Doctors support limiting governor’s powers during public health emergencies

An organization composed of hundreds of doctors and medical providers on Guam wrote to the Guam Legislature in support of a proposed limitation on the governor’s powers during a public health emergency.

Looking back at Gov. Lou Leon Guerrero’s handling of the coronavirus pandemic, Guam Medical Association executive director Pram Sullivan wrote in support of Sen. Chris Duenas’s Bill No. 7-37 that no governor again should have the unilateral power to dispossess clinics and citizens of private property and liberty.

“We have learned a lot during the pandemic, and we must continue to learn but we also must make changes in how our government’s power [was] used to abuse, threaten, and intimidate our people, especially our healthcare community,” Ms. Sullivan wrote on behalf of Guam’s premier organization of doctors. “While our government may have thought they were helping by abusing their powers, the reality is that many of our private clinics felt imprisoned, and it harmed access to care for many patients.”

Among Bill No. 7’s reforms to the Emergency Health Powers Act, from which the governor derives significant, near-dictatorial powers once she or he declares a public health emergency, are limitations to a governor’s current ability to restrict civil liberties and seize property.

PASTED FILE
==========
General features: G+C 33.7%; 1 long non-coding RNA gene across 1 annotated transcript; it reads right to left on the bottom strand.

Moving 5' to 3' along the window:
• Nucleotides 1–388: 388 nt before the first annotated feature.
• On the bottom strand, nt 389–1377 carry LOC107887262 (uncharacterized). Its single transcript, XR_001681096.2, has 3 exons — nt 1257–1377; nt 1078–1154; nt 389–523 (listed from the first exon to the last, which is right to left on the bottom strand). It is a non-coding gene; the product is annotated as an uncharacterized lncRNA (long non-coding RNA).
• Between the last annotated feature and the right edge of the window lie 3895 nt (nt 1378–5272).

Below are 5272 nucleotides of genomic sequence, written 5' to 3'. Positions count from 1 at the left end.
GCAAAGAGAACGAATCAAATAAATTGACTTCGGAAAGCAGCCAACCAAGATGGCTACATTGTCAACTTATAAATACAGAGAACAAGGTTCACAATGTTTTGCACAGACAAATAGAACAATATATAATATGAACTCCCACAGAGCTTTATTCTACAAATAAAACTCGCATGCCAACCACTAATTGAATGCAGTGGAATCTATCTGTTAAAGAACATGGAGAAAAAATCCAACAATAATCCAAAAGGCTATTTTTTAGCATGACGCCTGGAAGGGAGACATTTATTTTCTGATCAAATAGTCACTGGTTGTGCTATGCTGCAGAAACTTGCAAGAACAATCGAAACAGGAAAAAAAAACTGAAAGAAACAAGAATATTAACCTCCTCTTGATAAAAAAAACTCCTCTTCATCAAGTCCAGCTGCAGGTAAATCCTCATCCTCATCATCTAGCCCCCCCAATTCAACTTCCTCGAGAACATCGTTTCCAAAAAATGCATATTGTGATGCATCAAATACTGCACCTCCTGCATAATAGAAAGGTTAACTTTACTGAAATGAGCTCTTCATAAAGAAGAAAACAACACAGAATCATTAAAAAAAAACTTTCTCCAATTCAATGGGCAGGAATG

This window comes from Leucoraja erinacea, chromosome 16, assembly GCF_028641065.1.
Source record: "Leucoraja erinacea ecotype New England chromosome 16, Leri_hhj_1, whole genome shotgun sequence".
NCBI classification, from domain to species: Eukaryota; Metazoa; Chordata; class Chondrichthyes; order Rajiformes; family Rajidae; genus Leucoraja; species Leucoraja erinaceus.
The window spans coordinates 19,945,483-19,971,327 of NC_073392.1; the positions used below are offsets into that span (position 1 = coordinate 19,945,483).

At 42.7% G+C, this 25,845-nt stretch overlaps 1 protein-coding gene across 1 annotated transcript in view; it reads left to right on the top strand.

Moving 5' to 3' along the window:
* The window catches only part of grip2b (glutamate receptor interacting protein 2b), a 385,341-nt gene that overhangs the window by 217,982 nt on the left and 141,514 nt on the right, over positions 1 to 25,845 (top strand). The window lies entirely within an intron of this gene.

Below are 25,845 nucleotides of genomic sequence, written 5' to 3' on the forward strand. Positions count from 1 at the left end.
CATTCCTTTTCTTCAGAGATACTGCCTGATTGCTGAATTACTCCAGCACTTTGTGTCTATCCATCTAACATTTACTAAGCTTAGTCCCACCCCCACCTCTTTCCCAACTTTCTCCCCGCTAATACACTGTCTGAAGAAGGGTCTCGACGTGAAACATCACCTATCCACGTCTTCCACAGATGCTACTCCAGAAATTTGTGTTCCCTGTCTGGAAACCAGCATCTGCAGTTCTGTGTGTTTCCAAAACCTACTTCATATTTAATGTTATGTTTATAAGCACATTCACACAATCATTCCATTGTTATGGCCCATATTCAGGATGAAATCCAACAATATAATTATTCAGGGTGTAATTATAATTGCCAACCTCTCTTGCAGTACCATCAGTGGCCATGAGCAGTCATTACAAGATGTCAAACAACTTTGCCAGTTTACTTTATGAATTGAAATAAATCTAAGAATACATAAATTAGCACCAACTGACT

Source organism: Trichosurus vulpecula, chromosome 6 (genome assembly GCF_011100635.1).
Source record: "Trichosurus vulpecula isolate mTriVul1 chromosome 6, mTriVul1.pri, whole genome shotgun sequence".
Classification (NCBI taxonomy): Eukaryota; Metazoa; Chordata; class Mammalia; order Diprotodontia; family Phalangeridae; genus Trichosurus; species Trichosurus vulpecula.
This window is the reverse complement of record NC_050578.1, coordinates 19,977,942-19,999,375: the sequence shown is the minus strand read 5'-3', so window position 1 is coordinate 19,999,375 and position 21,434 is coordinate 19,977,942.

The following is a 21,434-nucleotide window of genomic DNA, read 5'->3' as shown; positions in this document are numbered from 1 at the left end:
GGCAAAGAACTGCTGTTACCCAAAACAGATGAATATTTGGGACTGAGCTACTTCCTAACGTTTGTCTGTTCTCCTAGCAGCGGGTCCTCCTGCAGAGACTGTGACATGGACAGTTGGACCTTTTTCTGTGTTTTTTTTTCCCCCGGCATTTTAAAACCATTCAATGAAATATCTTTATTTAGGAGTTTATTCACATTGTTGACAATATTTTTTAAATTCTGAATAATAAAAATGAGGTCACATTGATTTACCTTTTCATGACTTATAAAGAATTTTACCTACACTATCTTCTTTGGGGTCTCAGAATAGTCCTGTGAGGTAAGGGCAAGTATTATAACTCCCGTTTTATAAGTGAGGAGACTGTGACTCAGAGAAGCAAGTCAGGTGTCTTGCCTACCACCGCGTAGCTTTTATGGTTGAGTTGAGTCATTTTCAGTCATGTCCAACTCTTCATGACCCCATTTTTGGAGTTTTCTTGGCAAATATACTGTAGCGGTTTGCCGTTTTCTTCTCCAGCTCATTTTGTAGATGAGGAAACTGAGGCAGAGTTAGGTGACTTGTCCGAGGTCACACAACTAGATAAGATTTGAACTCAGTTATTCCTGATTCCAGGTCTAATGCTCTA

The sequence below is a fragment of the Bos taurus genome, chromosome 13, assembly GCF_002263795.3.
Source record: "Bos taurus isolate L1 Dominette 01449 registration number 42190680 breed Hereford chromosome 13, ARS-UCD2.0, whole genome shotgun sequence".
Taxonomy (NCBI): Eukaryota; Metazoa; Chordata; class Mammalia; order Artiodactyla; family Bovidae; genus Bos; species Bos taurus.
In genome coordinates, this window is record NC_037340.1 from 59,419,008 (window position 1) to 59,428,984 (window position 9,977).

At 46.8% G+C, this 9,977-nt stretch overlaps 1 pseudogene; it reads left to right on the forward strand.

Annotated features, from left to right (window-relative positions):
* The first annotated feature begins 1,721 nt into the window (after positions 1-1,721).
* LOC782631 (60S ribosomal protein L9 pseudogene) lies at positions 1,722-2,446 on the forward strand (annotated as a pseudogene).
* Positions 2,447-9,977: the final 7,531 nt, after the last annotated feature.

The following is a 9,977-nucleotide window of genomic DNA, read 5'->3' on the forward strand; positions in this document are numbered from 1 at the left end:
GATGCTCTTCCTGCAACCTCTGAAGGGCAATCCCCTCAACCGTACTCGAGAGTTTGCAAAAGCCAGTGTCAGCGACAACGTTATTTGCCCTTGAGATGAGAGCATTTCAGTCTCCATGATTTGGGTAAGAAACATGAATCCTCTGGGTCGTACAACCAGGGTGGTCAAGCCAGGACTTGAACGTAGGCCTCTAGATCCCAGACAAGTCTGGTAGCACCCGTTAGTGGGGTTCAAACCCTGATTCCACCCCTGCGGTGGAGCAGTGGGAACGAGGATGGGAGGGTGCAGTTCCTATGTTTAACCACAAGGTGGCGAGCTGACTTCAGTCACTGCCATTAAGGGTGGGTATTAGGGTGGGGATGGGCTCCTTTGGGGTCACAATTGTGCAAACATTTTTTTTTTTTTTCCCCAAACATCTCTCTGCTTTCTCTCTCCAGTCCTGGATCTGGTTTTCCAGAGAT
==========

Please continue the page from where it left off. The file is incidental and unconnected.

Ms. Leon Guerrero exercised these powers, especially during the early days of the pandemic.

Ironically, several doctors who have or continue to hold leadership positions in the GMA also were members of the governor’s Physicians Advisory Group, which reportedly provided the governor information that drove her pandemic policies.

Senators are scheduled to hear public testimony on Mr. Duenas’s proposed law Tuesday at the Guam Congress Building.

“We live in a democratic society that allows us to be free from government threats and intimidation of our personal lives and our personal properties,” Ms. Sullivan wrote to senators. “Even during a national or island emergency, we should maintain our rights to not just our personal properties but also our liberty,” she continued, pointing out that private clinics and medical providers volunteered and sacrificed resources during the pandemic.

“There is no need for our government to threaten to take our property, our medical supplies and our staff just because they want to exercise the power in doing so and have control,” she wrote. “We wholeheartedly support Bill 7-37.”

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